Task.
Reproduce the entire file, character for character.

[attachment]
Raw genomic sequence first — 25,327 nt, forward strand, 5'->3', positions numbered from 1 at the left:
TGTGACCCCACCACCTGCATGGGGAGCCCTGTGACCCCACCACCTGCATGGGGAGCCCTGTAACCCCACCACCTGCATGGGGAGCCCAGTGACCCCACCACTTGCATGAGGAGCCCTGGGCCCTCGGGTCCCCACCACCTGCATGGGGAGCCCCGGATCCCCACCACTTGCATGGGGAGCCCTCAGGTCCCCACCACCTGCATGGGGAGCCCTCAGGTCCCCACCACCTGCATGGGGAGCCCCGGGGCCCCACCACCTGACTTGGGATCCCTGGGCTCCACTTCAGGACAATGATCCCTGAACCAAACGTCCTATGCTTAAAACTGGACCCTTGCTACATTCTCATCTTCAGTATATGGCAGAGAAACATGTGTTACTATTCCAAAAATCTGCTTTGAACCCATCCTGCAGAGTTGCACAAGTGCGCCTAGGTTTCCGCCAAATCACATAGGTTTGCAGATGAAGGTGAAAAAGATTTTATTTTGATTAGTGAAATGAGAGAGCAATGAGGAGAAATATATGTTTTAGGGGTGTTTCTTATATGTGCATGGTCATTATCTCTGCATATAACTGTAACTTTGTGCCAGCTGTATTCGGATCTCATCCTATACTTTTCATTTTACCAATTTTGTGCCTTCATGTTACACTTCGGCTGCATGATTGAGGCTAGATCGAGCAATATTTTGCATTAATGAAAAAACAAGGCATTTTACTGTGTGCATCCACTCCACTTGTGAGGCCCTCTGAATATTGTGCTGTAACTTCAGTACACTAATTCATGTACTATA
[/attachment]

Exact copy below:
Raw genomic sequence first — 25,327 nt, forward strand, 5'->3', positions numbered from 1 at the left:
TGTGACCCCACCACCTGCATGGGGAGCCCTGTGACCCCACCACCTGCATGGGGAGCCCTGTAACCCCACCACCTGCATGGGGAGCCCAGTGACCCCACCACTTGCATGAGGAGCCCTGGGCCCTCGGGTCCCCACCACCTGCATGGGGAGCCCCGGATCCCCACCACTTGCATGGGGAGCCCTCAGGTCCCCACCACCTGCATGGGGAGCCCTCAGGTCCCCACCACCTGCATGGGGAGCCCCGGGGCCCCACCACCTGACTTGGGATCCCTGGGCTCCACTTCAGGACAATGATCCCTGAACCAAACGTCCTATGCTTAAAACTGGACCCTTGCTACATTCTCATCTTCAGTATATGGCAGAGAAACATGTGTTACTATTCCAAAAATCTGCTTTGAACCCATCCTGCAGAGTTGCACAAGTGCGCCTAGGTTTCCGCCAAATCACATAGGTTTGCAGATGAAGGTGAAAAAGATTTTATTTTGATTAGTGAAATGAGAGAGCAATGAGGAGAAATATATGTTTTAGGGGTGTTTCTTATATGTGCATGGTCATTATCTCTGCATATAACTGTAACTTTGTGCCAGCTGTATTCGGATCTCATCCTATACTTTTCATTTTACCAATTTTGTGCCTTCATGTTACACTTCGGCTGCATGATTGAGGCTAGATCGAGCAATATTTTGCATTAATGAAAAAACAAGGCATTTTACTGTGTGCATCCACTCCACTTGTGAGGCCCTCTGAATATTGTGCTGTAACTTCAGTACACTAATTCATGTACTATA